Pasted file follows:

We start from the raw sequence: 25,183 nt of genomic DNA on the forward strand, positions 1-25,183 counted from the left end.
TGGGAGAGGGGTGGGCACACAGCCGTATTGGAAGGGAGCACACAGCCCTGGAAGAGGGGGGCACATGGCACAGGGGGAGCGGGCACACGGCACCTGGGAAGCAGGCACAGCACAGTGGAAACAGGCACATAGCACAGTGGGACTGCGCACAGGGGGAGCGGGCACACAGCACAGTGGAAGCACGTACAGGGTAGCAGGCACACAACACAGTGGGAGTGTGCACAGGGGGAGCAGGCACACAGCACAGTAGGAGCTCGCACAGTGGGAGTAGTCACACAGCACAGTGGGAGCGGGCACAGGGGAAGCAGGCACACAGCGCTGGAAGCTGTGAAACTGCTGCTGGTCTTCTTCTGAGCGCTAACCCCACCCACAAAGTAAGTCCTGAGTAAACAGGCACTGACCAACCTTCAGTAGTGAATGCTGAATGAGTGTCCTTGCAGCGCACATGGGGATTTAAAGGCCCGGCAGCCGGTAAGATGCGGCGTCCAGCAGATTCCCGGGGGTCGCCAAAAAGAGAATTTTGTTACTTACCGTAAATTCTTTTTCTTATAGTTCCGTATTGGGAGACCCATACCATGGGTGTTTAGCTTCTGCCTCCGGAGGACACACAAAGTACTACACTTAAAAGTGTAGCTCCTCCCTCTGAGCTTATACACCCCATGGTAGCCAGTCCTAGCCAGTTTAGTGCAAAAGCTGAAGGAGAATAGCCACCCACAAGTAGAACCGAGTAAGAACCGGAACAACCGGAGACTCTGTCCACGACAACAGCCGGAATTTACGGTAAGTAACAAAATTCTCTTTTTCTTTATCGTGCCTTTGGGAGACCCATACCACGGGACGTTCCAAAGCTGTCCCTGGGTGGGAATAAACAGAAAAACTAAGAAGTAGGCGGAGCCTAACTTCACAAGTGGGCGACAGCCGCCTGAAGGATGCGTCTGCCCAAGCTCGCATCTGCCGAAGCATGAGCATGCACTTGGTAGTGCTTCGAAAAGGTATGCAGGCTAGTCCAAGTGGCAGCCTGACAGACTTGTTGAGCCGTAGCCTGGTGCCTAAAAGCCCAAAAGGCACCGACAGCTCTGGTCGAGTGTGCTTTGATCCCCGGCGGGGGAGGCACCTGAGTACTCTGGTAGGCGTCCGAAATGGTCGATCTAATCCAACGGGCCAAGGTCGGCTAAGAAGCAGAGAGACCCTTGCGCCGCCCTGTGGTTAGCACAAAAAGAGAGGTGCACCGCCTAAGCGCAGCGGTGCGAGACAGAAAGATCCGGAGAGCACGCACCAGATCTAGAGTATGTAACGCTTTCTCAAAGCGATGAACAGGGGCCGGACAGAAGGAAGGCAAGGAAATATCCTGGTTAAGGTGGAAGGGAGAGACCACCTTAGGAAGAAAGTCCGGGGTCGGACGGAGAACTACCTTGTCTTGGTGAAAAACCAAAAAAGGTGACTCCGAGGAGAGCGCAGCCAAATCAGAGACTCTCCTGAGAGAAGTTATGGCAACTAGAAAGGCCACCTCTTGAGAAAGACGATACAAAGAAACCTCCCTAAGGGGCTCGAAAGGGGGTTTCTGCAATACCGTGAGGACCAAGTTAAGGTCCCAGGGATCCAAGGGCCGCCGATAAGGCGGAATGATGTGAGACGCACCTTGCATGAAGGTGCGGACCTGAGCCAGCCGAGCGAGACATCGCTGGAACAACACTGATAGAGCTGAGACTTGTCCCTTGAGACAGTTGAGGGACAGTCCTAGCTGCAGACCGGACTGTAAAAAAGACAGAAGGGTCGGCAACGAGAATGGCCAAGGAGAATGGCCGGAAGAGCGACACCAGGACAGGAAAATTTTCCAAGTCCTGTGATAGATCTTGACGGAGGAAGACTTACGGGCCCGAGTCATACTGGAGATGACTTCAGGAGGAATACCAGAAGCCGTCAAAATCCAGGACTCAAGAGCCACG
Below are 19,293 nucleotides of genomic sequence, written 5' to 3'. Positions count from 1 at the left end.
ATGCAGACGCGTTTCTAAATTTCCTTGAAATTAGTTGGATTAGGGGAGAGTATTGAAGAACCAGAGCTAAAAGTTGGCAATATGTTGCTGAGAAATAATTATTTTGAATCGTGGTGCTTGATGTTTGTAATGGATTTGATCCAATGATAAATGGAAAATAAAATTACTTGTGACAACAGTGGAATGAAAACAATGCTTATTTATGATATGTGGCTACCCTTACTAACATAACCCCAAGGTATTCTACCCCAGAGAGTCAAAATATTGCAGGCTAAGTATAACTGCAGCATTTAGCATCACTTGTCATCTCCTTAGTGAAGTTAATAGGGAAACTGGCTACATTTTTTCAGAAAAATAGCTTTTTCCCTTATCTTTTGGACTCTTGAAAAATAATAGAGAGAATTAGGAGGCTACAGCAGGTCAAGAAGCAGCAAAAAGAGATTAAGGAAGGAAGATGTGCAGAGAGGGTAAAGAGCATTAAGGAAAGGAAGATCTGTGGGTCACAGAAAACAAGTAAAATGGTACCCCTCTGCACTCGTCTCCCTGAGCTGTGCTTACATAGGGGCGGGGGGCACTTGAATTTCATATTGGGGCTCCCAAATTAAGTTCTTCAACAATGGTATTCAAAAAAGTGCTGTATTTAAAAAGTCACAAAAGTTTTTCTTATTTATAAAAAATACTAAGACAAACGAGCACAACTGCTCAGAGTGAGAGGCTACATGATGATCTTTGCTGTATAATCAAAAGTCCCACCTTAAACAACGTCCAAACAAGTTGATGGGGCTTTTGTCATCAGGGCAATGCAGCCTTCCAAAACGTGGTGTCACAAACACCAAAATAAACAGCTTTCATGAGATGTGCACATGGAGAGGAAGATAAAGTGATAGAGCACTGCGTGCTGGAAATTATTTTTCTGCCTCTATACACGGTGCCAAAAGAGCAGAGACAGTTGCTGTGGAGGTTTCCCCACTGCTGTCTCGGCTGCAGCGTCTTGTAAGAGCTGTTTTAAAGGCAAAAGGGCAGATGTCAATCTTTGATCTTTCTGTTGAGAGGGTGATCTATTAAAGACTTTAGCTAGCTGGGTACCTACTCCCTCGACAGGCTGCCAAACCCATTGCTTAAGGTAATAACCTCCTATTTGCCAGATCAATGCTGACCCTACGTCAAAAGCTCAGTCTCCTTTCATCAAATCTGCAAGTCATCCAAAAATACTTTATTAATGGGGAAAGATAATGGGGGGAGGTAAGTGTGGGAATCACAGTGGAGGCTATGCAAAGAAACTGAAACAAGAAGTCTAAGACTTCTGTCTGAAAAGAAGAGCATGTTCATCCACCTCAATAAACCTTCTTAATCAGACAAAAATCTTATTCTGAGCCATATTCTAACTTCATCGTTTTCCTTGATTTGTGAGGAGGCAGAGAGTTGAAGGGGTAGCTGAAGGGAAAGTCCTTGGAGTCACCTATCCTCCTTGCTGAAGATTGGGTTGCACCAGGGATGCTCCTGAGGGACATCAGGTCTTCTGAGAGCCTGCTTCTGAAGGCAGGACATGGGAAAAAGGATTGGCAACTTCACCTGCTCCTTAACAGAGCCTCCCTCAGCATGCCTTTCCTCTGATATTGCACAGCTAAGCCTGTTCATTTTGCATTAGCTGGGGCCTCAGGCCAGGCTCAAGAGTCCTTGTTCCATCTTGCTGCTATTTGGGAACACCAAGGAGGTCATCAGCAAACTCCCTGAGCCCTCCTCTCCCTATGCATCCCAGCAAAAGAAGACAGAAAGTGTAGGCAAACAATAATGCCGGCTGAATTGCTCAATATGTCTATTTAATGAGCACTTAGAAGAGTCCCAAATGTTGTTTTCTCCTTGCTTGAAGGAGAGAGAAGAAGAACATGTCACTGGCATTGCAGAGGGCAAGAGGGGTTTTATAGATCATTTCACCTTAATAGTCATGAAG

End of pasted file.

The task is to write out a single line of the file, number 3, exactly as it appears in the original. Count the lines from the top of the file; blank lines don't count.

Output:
Below are 19,293 nucleotides of genomic sequence, written 5' to 3'. Positions count from 1 at the left end.